He became a favorite target of then-Chiefs quarterback Alex Smith during that span.

    "That's the one thing that I thought really hurt us that kind of didn't get talked about, was Chris," Smith said, per Terez A. Paylor of the Kansas City Star. "From a depth perspective, outside, he gave us another guy that was such a threat downfield and did so many things for us.

    There's a common belief in the NFL that you shouldn't lose your starting job because of injury, but...well, just ask Smith about that.

    Conley will likely still have a significant role in the Kansas City offense, but the addition of Sammy Watkins likely means he will no longer be one of the two starting outside receivers. The Chiefs inked Watkins to a three-year, $48 million deal. That kind of money suggests the Chiefs view Watkins as, at worst, a No. 2 wideout.

    Expect Watkins and the speedy Tyreek Hill to be the top two receivers for new starting quarterback Patrick Mahomes when he takes the reins this season.

Ameer Abdullah, RB, Detroit Lions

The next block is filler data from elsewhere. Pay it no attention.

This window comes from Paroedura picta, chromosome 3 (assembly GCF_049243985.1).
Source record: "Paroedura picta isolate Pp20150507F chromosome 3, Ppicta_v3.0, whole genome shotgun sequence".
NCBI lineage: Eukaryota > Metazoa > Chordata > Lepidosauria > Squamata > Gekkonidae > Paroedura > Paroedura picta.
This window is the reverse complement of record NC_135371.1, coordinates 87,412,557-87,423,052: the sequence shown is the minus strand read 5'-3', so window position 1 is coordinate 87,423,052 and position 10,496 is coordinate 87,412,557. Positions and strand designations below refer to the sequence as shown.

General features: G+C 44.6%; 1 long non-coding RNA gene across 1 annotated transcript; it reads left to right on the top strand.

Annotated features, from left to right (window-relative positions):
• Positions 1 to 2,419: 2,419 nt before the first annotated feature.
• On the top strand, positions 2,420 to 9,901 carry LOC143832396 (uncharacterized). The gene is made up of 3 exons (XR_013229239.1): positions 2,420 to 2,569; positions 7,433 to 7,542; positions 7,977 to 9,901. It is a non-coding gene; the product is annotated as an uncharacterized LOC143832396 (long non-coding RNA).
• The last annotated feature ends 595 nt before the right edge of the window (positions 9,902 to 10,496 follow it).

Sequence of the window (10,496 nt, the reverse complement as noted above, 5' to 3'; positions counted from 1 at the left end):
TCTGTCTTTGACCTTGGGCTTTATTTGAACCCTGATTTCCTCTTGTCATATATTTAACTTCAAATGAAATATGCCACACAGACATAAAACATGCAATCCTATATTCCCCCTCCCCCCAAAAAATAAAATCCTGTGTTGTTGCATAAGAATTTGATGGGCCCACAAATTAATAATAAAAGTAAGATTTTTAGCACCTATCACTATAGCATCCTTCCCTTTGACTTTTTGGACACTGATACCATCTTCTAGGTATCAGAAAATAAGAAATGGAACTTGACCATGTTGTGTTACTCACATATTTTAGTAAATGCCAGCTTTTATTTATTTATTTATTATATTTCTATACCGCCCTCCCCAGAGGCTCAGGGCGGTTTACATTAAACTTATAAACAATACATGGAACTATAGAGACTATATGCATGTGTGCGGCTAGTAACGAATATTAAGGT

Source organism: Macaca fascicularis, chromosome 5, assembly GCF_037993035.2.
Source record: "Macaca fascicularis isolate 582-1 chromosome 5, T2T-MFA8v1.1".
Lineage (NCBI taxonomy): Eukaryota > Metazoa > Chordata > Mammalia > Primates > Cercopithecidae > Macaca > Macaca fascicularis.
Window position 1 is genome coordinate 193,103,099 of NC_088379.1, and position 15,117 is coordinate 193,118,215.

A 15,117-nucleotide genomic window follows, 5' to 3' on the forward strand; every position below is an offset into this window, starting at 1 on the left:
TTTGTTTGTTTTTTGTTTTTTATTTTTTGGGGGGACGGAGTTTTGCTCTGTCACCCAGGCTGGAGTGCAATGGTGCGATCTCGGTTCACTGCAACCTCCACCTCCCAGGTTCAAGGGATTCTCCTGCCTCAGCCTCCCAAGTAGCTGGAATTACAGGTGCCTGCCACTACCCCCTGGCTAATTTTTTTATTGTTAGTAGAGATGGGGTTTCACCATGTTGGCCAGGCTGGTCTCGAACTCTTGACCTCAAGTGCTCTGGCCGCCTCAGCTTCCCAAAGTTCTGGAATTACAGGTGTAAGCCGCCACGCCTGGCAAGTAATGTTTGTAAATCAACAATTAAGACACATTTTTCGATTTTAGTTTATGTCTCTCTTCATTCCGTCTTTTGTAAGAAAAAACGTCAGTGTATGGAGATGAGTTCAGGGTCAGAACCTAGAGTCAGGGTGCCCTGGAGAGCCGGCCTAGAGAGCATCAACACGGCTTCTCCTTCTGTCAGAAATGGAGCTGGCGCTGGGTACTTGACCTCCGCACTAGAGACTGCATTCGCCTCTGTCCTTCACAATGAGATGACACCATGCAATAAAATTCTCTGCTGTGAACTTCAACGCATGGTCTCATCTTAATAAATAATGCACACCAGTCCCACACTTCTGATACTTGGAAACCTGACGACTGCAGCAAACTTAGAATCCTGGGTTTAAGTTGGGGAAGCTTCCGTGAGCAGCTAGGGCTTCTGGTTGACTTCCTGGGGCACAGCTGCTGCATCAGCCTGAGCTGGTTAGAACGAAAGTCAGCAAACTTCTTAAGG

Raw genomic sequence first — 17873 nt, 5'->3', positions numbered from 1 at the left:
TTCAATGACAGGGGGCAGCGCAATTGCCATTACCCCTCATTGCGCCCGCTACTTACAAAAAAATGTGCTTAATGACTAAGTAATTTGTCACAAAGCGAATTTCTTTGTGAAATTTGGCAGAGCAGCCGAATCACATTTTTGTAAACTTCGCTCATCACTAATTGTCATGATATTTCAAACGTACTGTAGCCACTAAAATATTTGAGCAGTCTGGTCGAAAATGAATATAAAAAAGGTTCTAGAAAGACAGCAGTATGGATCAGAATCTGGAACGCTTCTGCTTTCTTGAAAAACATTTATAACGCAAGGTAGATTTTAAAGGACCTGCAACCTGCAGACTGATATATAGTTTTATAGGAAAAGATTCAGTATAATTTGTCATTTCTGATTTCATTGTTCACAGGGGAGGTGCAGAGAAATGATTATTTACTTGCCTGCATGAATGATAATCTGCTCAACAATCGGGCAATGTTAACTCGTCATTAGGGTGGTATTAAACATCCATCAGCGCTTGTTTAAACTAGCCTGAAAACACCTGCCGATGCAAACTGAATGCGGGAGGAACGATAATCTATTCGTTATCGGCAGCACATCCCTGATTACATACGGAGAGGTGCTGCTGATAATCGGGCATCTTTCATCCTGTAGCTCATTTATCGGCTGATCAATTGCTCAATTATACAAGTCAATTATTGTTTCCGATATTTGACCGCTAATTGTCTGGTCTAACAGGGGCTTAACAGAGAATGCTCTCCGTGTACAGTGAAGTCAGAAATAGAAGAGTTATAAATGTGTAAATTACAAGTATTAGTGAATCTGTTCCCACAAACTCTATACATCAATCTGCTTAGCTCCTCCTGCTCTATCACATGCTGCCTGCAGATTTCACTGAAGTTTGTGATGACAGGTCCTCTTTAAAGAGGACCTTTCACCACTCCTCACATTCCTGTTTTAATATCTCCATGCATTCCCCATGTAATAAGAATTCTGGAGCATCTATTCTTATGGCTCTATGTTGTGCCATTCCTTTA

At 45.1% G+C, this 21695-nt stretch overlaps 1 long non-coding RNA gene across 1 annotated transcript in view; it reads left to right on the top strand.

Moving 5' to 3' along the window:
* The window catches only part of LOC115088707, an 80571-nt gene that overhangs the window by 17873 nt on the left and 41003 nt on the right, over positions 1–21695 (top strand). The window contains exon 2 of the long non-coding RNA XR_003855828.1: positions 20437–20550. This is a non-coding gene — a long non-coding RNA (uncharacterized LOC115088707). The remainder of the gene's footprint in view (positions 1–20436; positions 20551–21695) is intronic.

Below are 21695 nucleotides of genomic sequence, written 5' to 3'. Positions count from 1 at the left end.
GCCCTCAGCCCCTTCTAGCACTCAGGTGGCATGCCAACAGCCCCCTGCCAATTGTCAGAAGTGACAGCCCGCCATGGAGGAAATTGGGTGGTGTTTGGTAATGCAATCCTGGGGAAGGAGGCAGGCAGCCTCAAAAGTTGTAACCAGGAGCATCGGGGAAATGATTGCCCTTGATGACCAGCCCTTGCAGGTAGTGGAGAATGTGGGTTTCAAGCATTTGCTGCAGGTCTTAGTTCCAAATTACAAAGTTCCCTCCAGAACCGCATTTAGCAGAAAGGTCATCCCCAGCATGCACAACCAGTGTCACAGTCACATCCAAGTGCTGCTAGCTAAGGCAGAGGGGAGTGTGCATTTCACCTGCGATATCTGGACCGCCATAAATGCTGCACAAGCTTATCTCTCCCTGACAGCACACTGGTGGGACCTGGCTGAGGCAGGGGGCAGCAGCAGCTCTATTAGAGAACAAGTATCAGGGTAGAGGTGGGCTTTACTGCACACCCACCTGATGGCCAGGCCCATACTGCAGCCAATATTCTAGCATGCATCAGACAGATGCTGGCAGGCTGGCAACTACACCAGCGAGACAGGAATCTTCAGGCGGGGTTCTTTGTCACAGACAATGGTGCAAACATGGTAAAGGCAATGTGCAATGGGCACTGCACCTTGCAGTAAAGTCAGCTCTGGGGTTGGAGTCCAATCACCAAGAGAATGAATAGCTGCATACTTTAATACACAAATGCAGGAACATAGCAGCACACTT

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    The Detroit Lions drafted former Nebraska running back Ameer Abdullah in the second round back in 2015 and have since given him 22 starts. Yet he hasn't taken advantage of that opportunity. 

    Over the course of his three seasons—he missed the majority of 2016 with a torn ligament in his foot—Abdullah has averaged just 3.8 yards per carry. He averaged a mere 3.3 yards per carry last season, and he's only found the end zone nine times as a pro. He may be out as Detroit's starter this season.

    Detroit signed running back LeGarrette Blount to a one-year, $2 million deal this offseason.

    Part of the reason the addition of Blount makes sense is his familiarity with new head coach Matt Patricia.

    "We really enjoyed each other," Blount said of his time with Patricia with the New England Patriots, per Justin Rogers of the Detroit News. "And it got to the point where we got really close.”

    The other reason is that Blount is still a bruising between-the-tackles runner. He averaged 4.4 yards per carry last season with the Philadelphia Eagles. As a rusher, he'd be a fantastic complement for receiving back Theo Riddick.

    Detroit will almost certainly give Abdullah a shot at retaining the starting job. If he continues to show ineptitude as a runner, however, Blount could take that job from him. The Lions could then save roughly $1 million by parting with Abdullah entirely.

Derrick Kindred, S, Cleveland Browns